Motoring organisations including the RAC and AA have welcomed the Department for Transport’s pledge to press the Treasury for extra roads cash in the next Spending Review.
The pledge by the DfT was published earlier this week by the Transport Committee in the Government response to the Committee’s report Local roads funding and maintenance: filling the gap.
Published in July, the report set out that the extreme state of disrepair of the English local road network will only be sorted by a ‘front-loaded’ five-year funding settlement.
According to the report, local government revenue funding has fallen by about 25% since 2010 and with no ring-fencing for local roads funding, cash-strapped authorities have diverted the money to plug other gaps such as social care, leaving them to take short-term, reactive decisions on road maintenance, impacting drivers and cyclists.
In its newly published response, the Department for Transport said it “continues to work closely with HM Treasury and the Ministry for Housing, Communities and Local Government to ensure that the priorities for funding for local highways maintenance are well understood, and this includes the benefits of a longer-term funding settlement for local highways maintenance.”
It added: “As the then Minister of State for Transport informed the Committee, a long-term consistent funding certainty for local highways maintenance is important to ensure that highway authorities can make effective decisions and to seek efficiencies through the supply chain.”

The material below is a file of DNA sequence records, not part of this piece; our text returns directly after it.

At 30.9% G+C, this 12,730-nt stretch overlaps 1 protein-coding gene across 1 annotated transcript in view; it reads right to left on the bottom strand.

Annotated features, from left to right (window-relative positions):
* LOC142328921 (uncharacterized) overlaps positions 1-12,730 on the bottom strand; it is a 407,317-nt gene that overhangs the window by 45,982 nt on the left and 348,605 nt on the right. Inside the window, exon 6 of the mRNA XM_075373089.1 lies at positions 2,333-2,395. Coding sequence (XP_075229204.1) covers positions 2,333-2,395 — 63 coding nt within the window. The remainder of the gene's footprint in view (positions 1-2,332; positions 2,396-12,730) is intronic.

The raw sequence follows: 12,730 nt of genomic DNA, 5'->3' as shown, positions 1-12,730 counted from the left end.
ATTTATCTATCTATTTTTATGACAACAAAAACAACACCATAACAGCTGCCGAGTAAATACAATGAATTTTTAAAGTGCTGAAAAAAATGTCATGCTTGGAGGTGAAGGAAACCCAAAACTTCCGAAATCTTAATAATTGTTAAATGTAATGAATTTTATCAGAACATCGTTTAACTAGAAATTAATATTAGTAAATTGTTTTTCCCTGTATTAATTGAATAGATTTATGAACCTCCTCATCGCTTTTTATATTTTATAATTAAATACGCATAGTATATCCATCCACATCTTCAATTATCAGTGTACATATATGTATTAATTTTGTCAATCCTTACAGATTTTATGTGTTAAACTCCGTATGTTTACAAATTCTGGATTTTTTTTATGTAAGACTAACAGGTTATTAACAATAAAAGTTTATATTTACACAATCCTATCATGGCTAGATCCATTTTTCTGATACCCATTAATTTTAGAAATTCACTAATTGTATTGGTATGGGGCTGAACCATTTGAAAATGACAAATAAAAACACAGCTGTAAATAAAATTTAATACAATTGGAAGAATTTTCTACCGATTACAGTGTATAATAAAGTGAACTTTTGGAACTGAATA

In addition to signalling support on key recommendations on funding and expenditure, the Government has accepted Committee recommendations on making it easier for the public to report potholes and bringing innovation funding together in one place. However, the DfT also said a new approach to improving and maintaining the condition of the local road network was also about efficiencies, collaborating better with neighbouring authorities, making sure the correct materials are used, using new technology and methods.
Commenting on the responses, Chair of the Transport Committee, Lilian Greenwood MP, said: “The new DfT ministerial team’s willingness to engage with the work and recommendations of the Committee is refreshing. We’ll continue to press to ensure the Government commits to proper funding to make sure roads are safe for all.”
The AA has also welcomed the responses. Jack Cousens, head of roads policy, said: “For years local councils have been crying out for more funds to help tackle the state of their roads.
“The nation’s roads are slowly improving, but under current spending plans it would take English and Welsh councils a decade just to get back to a standing start. This summer eight out of 10 (81%) drivers said potholes were causing problems in their area.
“Consistent funding and a more prominent focus on resurfacing roads would be better for road users than a patchwork of filled potholes.”
And RAC head of roads policy Nicholas Lyes said: “For many years we have called for local authorities to be given the certainty of long-term funding to improve the roads under their control, so this is very welcome news. Drivers are still twice as likely to break down as a result of hitting a pothole in 2019 compared to 2006, and substandard roads is regularly one of drivers’ top concerns according to the RAC Report on Motoring – so any changes to improve the situation can’t really come soon enough.”